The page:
By MOSES TETUI, RESEARCHER AT MAKERERE UNIVERSITY SCHOOL OF PUBLIC HEALTH
The 2nd Global Symposium on Health Systems Research officially kicks off today here in Beijing, but I’ve already been here for nearly two weeks participating in the Emerging Voices program. Emerging Voices is a joint venture by the Institute of Tropical Medicine in Antwerp and Peking University School of Public Health designed to build presentation skills and strengthen voices of younger health systems researchers. The program was incredibly diverse, featuring courses on issues related to health systems research and skills-building workshops on scientific presentation and scientific writing in English in addition to cultural activities in China.
I was selected to participate in the venture as a young researcher from Makerere University School of Public Health in Uganda. I am a part of the wider FHS team in Uganda, where I focus on maternal and neonatal health in low-income settings like Uganda. Now that the venture is over, there are three main reflections I have on the two-week session.
The first part of the training program involved an introduction to new methods of presenting scientific research findings to a diverse audience in an effective way. Two particular formats were introduced: Pecha Kucha and Prezi presentations. Both of these mechanisms have at their core the use of illustrative pictures to communicate. Pecha Kucha emphasizes brevity, with twenty slides of images each rotating automatically after twenty seconds to force the presentation forward. Prezi is an online system for creating dynamic and creative presentations. I found these approaches very creative as they differed from the conventional PowerPoint presentation principles, which mostly have text. The other advantage of the picture principle is that it gives the presenter the opportunity to make the presentation more natural and interesting, therefore capturing the attention of the audience.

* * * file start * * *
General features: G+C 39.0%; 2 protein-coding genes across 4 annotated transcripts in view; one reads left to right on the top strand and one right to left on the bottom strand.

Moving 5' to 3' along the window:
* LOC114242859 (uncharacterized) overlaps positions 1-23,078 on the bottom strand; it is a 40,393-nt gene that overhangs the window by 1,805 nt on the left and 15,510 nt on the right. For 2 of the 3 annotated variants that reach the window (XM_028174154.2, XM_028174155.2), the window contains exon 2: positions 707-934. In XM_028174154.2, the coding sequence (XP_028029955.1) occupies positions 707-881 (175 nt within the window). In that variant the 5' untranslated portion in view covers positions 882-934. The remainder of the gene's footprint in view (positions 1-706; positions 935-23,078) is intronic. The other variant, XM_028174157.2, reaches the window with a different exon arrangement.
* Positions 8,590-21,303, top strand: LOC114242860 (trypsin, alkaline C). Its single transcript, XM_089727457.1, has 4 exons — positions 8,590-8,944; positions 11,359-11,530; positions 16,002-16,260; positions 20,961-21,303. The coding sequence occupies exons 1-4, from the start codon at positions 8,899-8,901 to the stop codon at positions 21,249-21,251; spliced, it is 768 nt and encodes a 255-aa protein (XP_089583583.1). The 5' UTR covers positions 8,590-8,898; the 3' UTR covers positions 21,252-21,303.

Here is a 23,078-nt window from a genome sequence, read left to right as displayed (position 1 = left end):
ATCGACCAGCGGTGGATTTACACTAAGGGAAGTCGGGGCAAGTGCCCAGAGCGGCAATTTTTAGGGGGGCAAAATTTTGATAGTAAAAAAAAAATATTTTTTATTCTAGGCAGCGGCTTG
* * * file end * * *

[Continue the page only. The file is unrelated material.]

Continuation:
Secondly, we had cultural and field visits in which we were taken to different local Chinese traditional sites and introduced to the Chinese health system. I particularly found the cultural visits very rich and was delighted to be able to touch base with old Chinese traditions, which are very vividly painted at the Great Wall, the Summer Palace and the Forbidden City. I was also more than delighted to have a chance of seeing a panda at the Beijing Zoo. But more importantly, during the field visits, I was part of a group that went to what is called the ‘rural parts of Beijing’. Here we visited the district health office and two of their health centers. I was particularly impressed by the integration of Chinese traditional medicine with the western medicine within the mainstream health system. This means that they give both disciplines and approaches adequate resources and attention in terms of developing them further.
And lastly, Emerging Voices offered me an important chance to meet and receive some career guidance from senior health systems researchers. We had a huge number of senior researchers and I was able to meet some experts in participatory action research methodologies. This was of interest to me because we are building our current FHS intervention – MANIFEST – on these methods. MANIFEST is the maternal and neonatal implementation for equitable systems. Our overarching goal is to reduce maternal and neonatal mortality through tapping into existing community resources and working through existing structures in order to increases chances of continuity.
I believe that Emerging Voices has introduced me to a network of researchers in my field and therefore opened possibilities for learning and sharing. I therefore want to sincerely thank the organizers of the emerging voices first for the organization and for partially funding my training. I would also want to thank the Future Health Team in Uganda for supporting my travel to Beijing to attend this training.
This blog post was first published on the Future Health Systems blog –